More thoughts on the Bible...and its translation.
In the beginning was the Bible, and the Bible was with God, and the Bible was God. The Bible was in the beginning with God. All things were made through the Bible, and without the Bible nothing was made that was made. In the Bible was life, and the life was the light of men. And the light shines in the darkness, and the darkness did not comprehend it.
In my past, I could have just about affirmed this alteration of St. John's words...or at least I certainly seemed to think in such a way so as to give that impression. The Bible is, afterall, the Word of God...right? It is no coincidence that if you were to ask me today what comes first to mind when I think of the term "Word of God", that it is not the Bible...but rather Jesus Christ Himself.
I can recall glorying in the beauty of the Reformation which brought the Bible off of its Church Builidng pedestals and put it into the hands of the common man...but on second thought, was this such a great idea? Into the hands of David Koresh? Joseph Smith? Name any serial killer? Or, hell,not even the wackos in the world...how many schisms and even death has resulted from this beautiful event of handing the Scriptures to some bloke like me and saying: "Here, interpret it for yourself. Be free!"
Even today I hear friends saying how important it is to use lots of commentaries and other academic/intellectual resources to help us in discerning the Scriptures, but let's be honest here: the "common man" cannot and does not. And do we not set up a sort of academic papacy by seemingly denying that venerable protestant tradition that the average person can sit down with their leather bound NIV and wholly comprehend the plain and clear message therein? I am beginning to think that the Roman Catholic Church may have been right to fear this "common man's" access to the Bible (GASP!), and furthermore that that fear had less to do with loss of power (as the cynics claim) but a prophetic vision that the state of Christendom would become as we see it today: broken, shattered, and unified only in name. But the age was leading us down this path...and there was no stopping it.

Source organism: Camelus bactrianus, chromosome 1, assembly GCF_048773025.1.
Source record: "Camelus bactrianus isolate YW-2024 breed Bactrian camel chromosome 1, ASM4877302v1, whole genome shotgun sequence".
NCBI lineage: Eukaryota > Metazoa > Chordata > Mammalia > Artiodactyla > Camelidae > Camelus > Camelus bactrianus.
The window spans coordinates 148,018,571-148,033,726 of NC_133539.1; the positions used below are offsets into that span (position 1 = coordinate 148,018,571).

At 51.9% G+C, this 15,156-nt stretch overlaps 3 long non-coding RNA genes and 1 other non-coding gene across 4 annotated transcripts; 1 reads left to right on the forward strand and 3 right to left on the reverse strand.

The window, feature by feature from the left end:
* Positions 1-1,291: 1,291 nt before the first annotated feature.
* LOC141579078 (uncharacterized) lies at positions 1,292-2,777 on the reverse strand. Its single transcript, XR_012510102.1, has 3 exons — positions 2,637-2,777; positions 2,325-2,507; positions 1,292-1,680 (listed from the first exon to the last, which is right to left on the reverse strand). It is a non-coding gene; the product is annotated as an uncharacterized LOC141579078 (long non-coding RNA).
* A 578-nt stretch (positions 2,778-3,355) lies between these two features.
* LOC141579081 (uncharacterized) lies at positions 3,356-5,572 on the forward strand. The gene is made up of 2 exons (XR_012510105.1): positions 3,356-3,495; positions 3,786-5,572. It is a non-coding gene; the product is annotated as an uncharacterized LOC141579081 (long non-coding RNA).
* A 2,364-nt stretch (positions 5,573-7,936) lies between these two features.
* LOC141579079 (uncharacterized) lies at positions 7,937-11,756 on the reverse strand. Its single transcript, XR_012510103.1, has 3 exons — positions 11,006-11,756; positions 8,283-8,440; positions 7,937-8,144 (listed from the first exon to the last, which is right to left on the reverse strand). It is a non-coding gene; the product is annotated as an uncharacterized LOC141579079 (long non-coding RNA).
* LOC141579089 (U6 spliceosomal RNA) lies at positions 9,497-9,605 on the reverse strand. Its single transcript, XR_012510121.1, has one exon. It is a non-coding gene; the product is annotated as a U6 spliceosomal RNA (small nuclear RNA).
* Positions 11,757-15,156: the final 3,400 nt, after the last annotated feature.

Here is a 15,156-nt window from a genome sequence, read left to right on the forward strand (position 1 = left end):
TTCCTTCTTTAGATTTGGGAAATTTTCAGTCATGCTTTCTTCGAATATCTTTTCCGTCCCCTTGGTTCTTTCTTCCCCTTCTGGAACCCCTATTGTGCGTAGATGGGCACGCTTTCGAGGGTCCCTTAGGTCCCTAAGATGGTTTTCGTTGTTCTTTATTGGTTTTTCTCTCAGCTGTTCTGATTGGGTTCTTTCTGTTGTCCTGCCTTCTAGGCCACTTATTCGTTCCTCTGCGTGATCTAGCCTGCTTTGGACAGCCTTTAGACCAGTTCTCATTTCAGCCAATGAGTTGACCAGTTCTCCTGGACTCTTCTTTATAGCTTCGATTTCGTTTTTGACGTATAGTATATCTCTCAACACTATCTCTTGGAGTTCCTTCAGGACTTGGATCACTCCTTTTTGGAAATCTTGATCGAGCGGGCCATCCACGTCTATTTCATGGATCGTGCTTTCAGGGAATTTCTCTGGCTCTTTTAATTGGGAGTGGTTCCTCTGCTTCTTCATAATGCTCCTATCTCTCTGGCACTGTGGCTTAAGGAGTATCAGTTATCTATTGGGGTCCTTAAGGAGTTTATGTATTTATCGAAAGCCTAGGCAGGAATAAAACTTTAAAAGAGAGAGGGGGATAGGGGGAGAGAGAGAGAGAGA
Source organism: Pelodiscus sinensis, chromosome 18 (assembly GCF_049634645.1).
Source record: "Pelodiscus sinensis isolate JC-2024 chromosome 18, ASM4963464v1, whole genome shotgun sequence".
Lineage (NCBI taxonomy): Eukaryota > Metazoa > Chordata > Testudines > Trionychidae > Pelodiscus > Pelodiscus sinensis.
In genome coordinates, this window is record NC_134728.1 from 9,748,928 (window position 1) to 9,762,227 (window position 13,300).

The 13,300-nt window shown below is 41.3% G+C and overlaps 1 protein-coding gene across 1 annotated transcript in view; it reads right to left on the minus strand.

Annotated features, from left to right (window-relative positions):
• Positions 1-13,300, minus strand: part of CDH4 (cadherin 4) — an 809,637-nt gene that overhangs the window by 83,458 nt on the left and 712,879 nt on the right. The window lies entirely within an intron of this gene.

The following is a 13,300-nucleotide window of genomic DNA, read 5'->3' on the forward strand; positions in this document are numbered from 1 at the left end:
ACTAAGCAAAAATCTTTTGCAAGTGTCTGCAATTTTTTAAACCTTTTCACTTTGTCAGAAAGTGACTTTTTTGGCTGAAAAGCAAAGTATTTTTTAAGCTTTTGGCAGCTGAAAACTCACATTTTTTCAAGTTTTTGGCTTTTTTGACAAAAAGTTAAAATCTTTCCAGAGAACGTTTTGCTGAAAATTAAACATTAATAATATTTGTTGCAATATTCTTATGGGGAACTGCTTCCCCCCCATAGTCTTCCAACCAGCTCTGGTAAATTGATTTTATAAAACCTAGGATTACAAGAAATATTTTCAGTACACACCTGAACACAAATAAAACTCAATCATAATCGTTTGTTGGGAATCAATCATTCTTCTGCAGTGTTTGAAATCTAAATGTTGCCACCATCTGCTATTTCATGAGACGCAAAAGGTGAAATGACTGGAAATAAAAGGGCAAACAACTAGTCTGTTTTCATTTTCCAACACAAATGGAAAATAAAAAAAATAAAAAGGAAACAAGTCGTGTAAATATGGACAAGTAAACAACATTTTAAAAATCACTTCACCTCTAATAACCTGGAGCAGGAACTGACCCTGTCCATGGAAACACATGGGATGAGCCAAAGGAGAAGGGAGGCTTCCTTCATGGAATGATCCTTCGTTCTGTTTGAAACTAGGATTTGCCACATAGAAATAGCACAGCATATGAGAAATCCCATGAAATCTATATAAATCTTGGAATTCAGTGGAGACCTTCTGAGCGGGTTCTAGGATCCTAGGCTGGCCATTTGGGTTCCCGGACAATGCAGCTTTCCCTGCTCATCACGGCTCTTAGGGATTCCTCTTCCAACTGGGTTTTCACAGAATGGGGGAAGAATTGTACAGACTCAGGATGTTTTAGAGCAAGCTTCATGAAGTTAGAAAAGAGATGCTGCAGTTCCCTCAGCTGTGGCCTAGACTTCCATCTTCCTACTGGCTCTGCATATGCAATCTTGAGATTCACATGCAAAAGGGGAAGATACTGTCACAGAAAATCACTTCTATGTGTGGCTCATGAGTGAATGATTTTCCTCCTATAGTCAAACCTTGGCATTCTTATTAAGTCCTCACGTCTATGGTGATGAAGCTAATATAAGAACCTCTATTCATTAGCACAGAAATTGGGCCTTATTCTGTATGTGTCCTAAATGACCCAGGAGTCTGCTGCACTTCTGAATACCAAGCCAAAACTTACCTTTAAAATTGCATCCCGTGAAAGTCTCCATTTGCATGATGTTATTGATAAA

I do not believe that God left us a book to govern our Christianity. I mean seriously, think about it: people today on either side of the Gun Debate here in the US cannot come to an agreement on what the 200+ year old Constitution says (or at least how it ought to be interpretted), how can we expect to do so with a 2000 year old document? The funny little Babelfish example below also shows how important the human hand and mind is in translating languages...but we ought to keep in mind the difficulty of translating from one modern language to another is severly compounded when we try to translate an ancient language into a modern one. Such that to say that when we are reading the "Precious Moments" Bible we are reading God's word is really quite scary, isn't it?
Forgive me, friends, I have fallen so far away from whole protestant hermeneutic that I can hardly look upon it with any appreciation at all...no doubt exactly how I would have looked at paradosis - Tradition some 10 years ago. But, I do not wish to give the impression that we Orthodox have a low opinion of Holy Scripture - far from it! We simply have a low opinion of how it is utilized: almost as a handbook that might be entitled: "Christianity for Dummies."
We believe God didn't leave us a book to govern us, but rather a Living Way...a Holy Tradition as safeguarded by the Church (which is the only thing He Himself established.)
More on my much neglected website.
...offered by Dn. fdj, a sinner at 10:09 AM [+]